THE CINQUAIN

A  cinquain poem has five lines. The word comes from the French cinq, which means five.  The best-known form of cinquain poetry was created in the early 1900s by

a poet named Adelaide Crapsey. These cinquains are similar to haiku in that the rules for writing them are based on syllables.

 

Cinquain poems have the following pattern:  (and this is the pattern I've followed)

 

 

 

 

 

 

 

 

      Line 1 - 2 syllables

      Line 2 - 4 syllables

      Line 3 - 6 syllables

      Line 4 - 8 syllables

      Line 5 - 2 syllables

 

 

An alternate version of the cinquain poem, often called a “word cinquain” is based on words, instead of syllables. “Word cinquains” have the following pattern:

 

    Line 1 - 1 word

    Line 2 - 2 words

    Line 3 - 3 words

    Line 4 - 4 words

    Line 5 - 1 word

 

There are no specific rules about writing a cinquain other than that it must have five lines and the correct syllable count (or, if writing a word cinquain, the correct word count).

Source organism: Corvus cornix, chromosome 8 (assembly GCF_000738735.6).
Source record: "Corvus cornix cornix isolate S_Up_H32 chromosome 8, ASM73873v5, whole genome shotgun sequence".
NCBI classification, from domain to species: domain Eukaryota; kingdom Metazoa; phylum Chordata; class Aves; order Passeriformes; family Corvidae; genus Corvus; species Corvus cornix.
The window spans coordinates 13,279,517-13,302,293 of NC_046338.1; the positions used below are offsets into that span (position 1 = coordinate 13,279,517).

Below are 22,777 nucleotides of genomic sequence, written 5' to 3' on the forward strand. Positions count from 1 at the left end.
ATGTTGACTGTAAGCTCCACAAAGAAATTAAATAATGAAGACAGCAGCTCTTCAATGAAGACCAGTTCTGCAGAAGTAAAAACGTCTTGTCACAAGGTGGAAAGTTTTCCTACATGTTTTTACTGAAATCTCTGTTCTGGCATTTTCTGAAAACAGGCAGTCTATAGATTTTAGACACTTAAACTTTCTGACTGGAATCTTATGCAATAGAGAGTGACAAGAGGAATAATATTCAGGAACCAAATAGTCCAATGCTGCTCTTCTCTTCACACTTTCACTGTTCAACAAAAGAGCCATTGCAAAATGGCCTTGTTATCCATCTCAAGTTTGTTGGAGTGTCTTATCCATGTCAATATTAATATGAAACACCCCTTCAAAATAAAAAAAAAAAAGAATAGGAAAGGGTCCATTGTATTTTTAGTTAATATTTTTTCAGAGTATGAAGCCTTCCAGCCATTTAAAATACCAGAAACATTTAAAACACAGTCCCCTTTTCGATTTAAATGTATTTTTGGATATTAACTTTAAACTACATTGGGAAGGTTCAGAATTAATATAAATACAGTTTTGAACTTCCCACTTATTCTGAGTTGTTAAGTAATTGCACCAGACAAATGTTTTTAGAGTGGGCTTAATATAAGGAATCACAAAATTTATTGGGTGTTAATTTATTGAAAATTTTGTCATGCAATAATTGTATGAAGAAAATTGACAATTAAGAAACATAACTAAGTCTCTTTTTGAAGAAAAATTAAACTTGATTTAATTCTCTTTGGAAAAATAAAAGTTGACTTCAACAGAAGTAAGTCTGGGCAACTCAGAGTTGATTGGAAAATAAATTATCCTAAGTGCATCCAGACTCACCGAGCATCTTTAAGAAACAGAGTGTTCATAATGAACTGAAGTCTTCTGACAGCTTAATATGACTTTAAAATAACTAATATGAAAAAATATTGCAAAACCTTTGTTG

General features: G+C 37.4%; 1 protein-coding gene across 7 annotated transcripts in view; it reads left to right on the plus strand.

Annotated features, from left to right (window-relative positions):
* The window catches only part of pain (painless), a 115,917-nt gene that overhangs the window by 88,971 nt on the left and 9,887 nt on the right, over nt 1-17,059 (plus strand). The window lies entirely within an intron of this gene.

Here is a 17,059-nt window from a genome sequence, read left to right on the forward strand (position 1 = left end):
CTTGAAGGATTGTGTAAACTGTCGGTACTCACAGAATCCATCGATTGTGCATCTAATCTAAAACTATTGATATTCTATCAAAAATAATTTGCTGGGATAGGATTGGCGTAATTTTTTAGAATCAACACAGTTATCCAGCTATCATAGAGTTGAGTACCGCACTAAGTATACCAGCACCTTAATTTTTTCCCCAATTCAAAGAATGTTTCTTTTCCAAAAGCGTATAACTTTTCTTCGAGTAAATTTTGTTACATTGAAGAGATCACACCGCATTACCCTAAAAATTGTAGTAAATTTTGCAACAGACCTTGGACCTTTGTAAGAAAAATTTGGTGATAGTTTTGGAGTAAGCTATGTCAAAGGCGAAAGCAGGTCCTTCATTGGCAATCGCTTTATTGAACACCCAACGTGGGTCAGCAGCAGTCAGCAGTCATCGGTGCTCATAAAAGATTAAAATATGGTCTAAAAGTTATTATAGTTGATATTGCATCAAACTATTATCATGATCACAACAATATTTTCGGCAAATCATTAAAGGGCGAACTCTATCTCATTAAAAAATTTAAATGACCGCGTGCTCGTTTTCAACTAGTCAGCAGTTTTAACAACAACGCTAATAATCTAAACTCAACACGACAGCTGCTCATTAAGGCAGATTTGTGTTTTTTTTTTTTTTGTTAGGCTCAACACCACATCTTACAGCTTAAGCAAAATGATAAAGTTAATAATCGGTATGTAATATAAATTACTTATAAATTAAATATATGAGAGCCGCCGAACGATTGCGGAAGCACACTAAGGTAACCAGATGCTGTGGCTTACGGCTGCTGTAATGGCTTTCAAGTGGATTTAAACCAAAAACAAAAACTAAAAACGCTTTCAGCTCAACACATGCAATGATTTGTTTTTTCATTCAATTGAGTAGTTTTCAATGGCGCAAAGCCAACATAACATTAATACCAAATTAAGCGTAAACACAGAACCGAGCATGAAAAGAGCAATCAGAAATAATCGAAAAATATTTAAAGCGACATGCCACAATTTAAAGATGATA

COOL BREEZE

By Josie Whitehead

Fresh air,

 

Touching my cheek,

 

Whispering through the trees,

 

Carrying your song in the clouds,

 

Soft wind.

 

 

 

Copyright 2011

 

Our Language Poem Index Main Poetry Index Exploring Form Meet Josie Red Rose Cinquain Cool Breeze Cinquain

                 RED ROSE

 

                               (A cinquain)

 

                          By Josie Whitehead

 

                                   True hue,

                            Touching my heart;

                         Filling me with such joy.

              I am drawn to your sweet fragrance.

                                 Sweet bloom.